Although the group did not get through all the agenda items Monday, her presence ushered the group toward reaching the consensus that they would stick within the mayor's original order for the task force before getting to deep into other criminal-justice issues in the City.
The group ultimately voted 11-4 to keep the scope narrow, with Rukia Lumumba, Jed Oppenheim of the W.K. Kellogg Foundation, Nsombi Lambright of One Voice, Inc. and attorney CJ Lawrence who chairs the task force voting nay, and Hobson abstaining from the vote.
Outside the roughly half-dozen police officers who regularly attend the ID task-force meetings, few people have a clear idea of how the Jackson Police Department handles officer-involved shootings.
Both police officers and other community members did agree Monday on the need for transparency when an officer shoots someone, but debated whether that means releasing names but no photographs or keeping the names sealed but informing the community regularly about the status of the investigation.
Many came to the table with firm stances about protecting officers' names and identities unless a grand jury indicts them. Two officers spoke about the dangers of the job and the perceived heightened risk of retaliation if their identities are out there.
"How do you assess my danger?" Vance said. "I don't know how you assess an immediate threat to me. ... [W]hen you do release my picture that threat goes up—it's not a problem until it's a problem."
Michael Starks, a Vietnam War veteran also on the task force, passionately agreed with Vance.
"I'm in favor of not putting that officer out front until all the investigation is done, not only for his safety, his family's safety," he said. Starks also advocated for more relationships between the community and JPD.
Many on the task force have expressed concern about releasing a photograph of the officer to the media following an officer-involved shooting. But Lambright said most people in the community already know who the officers are, so the photographs are less of a concern and that people really want to know what happens afterward in terms of discipline.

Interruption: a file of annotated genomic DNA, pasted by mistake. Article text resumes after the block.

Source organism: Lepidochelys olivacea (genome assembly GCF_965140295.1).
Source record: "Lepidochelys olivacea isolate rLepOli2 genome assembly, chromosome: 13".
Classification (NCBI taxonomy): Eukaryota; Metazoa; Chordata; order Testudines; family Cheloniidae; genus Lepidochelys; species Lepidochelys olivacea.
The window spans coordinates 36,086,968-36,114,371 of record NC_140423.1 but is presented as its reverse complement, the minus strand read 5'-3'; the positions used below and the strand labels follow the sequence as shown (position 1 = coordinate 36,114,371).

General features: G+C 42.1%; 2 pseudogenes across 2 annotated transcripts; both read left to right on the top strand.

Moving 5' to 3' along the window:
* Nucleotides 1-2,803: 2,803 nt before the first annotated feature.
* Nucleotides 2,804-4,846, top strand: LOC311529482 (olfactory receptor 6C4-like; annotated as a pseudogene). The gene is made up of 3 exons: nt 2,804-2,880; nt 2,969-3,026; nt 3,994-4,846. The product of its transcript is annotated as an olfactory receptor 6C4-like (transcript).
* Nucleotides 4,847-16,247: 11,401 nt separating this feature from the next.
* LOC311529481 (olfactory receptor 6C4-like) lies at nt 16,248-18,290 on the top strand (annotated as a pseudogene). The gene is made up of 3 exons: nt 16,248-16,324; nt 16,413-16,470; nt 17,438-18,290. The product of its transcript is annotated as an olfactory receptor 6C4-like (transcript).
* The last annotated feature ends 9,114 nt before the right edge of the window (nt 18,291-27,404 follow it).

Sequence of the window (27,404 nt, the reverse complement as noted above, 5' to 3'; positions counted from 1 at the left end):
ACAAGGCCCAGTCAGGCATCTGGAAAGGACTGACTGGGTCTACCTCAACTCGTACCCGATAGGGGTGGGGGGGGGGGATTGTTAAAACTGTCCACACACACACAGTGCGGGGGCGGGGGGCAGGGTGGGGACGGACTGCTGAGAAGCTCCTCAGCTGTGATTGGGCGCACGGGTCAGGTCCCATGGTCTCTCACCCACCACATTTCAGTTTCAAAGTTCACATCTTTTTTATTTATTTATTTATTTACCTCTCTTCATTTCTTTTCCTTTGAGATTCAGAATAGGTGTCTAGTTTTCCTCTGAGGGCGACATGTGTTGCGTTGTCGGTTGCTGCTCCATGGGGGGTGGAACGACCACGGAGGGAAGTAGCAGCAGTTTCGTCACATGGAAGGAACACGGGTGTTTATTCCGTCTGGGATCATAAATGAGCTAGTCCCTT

Lawrence, task-force chairman, agreed with Lambright. "I think that the ambiguity comes in when if I can't even get your photograph, I can't even hear about who it was that it committed the action, then there's no way that I have any understanding of what it is that is truly going on in this particular process...," Lawrence said Monday.
"I think it's the ability not to necessarily tell the community every step of he investigation what's going on, but to keep the community engaged with regard to the fact that something is going on...."
At Monday's meeting, the group agreed to bring in guests from JPD's internal affairs unit, which investigates officer-involved shootings among other accusations against police officers; a representative from the Mississippi Bureau of Investigations, which investigates officer-involved shootings in the Jackson metropolitan area; and a representative from the Hinds County district attorney's office, which handles the grand jury proceedings in these cases once an investigation comes to a close and an officer is charged. The task force has not identified the guests, yet.
With their clearer scope in mind, members will reconvene May 21 at a location that has yet to be announced.
More coverage at jfp.ms/policeshootings. Email story tips to city reporter Ko Bragg at firstname.lastname@example.org. Twitter: @keaux_.